10. Judge Omotosho found the appellant’s evidence of her relationship with Mr Oni was vague, as were the details of the breakdown of her marriage. The appellant failed to give a credible explanation for why she was unable to submit her divorce certificate. The appellant admitted she had left the matrimonial home before she made her application for leave to remain, in April 2015, on the basis of her relationship with Mr Oni in which she claimed her circumstances were the same as those pertaining to her previous grant of discretionary leave.
11. At the hearing on 4 July 2016, the appellant was unsure of the paternity of her children and admitted she was not living with Mr Oni. Judge Omotosho rejected her claim to have been living with Mr Oni ‘on and off’ until 2014 and found the appellant to be entirely lacking in credibility. Judge Omotosho found the appellant could not satisfy the immigration rules and dismissed her appeal on human rights grounds. The appellant admitted, through her representative, that her children were not British citizens and they did not have seven years’ residence.
The decision of Judge Raymond
12. Before Judge Raymond, it was the appellant’s case she had a one night stand with Benson OA which led to the birth of KGA. She confessed this to Mr Oni and their relationship eventually broke up. Thereafter, the appellant entered into a relationship with Benson OA which led to the birth of EOA. Benson OA refused to leave his wife so the appellant decided to end the relationship and bring up the children alone. However, the appellant contacted Benson OA in 2015 because she needed somewhere to live. Benson OA was her landlord and used her address to receive correspondence. In 2018, Benson OA wanted to do things properly by registering his name on the children’s birth certificates.
13. The appellant asserted she was the primary carer of the children and without her support they would not be able to continue living in the UK. Benson OA did not know anything about his children and would not be able to care for them if the appellant left the UK.
14. Judge Raymond concluded the GP records showed that the children used their mother’s name before 2018 and their father’s name thereafter. The appellant’s bank statements showed regular and substantial payments from Benson OA. Judge Raymond noted the appellant was in receipt of child benefit although she had stated in her application form that she was not. In oral evidence, the appellant stated she had stopped living with Benson OA in 2014 and he played no role in their lives, although she spoke to him ‘now and then’. Benson OA owned the house and gave her money for the children. She did not know if he was willing to take a paternity test.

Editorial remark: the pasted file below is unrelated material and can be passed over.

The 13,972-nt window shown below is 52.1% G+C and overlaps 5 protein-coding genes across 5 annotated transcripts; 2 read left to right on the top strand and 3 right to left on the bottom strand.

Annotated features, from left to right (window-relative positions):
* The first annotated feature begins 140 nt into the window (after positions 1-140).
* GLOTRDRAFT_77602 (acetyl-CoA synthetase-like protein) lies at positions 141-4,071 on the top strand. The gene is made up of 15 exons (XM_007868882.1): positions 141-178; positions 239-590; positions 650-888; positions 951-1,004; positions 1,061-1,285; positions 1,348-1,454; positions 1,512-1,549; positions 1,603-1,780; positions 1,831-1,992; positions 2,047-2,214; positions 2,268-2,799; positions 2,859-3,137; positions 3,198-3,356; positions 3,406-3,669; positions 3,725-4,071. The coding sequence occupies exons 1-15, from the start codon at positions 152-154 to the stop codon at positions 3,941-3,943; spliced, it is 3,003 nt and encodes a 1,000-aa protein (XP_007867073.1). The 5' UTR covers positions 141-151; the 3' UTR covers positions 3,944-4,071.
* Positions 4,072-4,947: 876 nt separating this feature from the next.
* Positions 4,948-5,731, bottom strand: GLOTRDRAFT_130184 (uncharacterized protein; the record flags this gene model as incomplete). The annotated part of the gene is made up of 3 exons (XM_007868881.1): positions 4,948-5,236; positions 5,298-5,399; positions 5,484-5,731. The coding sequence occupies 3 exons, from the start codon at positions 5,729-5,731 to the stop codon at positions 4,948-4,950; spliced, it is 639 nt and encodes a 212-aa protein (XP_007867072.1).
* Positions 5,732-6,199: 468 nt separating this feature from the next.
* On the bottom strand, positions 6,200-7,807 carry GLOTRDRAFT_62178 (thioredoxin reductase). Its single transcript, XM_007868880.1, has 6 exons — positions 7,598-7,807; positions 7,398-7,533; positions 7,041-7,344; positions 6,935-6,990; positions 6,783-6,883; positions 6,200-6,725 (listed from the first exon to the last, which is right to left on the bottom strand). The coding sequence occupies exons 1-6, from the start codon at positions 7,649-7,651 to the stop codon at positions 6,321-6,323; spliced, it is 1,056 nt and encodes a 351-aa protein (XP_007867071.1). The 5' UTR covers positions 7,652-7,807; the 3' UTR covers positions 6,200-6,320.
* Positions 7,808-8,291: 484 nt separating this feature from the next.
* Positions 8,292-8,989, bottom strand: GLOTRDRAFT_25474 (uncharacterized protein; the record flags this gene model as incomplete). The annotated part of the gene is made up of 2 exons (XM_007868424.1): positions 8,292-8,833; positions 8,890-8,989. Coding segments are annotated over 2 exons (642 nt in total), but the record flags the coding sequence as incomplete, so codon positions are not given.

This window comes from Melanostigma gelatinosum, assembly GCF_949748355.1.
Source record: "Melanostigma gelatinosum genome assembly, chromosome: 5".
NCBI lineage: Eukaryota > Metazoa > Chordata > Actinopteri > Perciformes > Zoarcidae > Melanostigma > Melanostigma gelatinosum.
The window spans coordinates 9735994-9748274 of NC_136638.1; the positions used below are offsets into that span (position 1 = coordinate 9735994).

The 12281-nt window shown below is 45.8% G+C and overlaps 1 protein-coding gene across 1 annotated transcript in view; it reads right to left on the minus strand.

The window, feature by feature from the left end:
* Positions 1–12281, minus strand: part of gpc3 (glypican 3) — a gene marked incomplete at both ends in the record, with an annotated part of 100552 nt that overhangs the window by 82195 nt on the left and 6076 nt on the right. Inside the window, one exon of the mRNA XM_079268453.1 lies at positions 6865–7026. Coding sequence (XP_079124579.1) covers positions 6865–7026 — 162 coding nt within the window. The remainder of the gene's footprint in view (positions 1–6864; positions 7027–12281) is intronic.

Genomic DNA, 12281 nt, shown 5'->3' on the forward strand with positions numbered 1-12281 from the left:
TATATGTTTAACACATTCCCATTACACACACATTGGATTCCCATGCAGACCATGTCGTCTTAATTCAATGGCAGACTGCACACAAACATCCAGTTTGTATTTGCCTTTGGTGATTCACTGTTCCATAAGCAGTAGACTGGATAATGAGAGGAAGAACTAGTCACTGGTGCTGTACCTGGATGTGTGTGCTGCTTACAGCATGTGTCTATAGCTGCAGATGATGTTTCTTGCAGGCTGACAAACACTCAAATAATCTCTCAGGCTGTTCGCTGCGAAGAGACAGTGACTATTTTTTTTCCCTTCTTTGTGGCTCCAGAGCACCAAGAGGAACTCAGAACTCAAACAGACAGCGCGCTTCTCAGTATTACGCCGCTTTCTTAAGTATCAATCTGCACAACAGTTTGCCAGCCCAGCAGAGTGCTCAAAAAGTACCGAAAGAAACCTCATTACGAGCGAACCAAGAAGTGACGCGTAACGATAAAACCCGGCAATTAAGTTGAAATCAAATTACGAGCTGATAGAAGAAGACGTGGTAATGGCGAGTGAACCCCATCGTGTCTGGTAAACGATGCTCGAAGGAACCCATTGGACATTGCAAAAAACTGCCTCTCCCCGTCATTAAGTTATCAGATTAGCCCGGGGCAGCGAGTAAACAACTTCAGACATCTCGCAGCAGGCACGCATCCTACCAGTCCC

15. Judge Raymond considered the decision of Judge Omotosho and applied Devaseelan. His starting point was that the appellant was totally lacking in credibility. He found that there was no credible evidence of the father of the appellant’s children. Given Benson OA’s financial support, Judge Raymond did not accept Benson OA was married or that he would not cooperate with a paternity test. At , Judge Raymond stated: “It still languishes in deep obscurity how the two children obtained British citizenship.”
16. In the subsequent paragraphs, Judge Raymond found there was no documentary evidence to show that Benson OA was the landlord of the appellant’s accommodation whilst not sharing it with the appellant and the two children. At , Judge Raymond noted the appellant’s claim that she was not receiving child benefit was contradicted by her bank statements. He found there was no documentary evidence to show that the appellant was a single mother and no witnesses to support the appellant’s claim. Judge Raymond concluded Benson OA’s financial support of the appellant and the children gave credence to the respondent’s position that Benson OA and the appellant are living together as a family unit.
17. Judge Raymond found the appellant completely lacking in credibility and concluded at :
“For all the reasons therefore, which turn upon an evidential void that has existed at the heart of what is known about the life of the appellant since at least December 2016, I find the appellant had not established that her circumstances, and those of her two children, engage the requirements for a derivative residence card.”
18. Mr Tufan accepted there was an error in referring to undisputed matters and failing to have regard to the amended refusal letter. However, he submitted that following Akinsanya v SSHD  EWCA Civ 37 at  and  the appellant had to exhaust domestic remedies.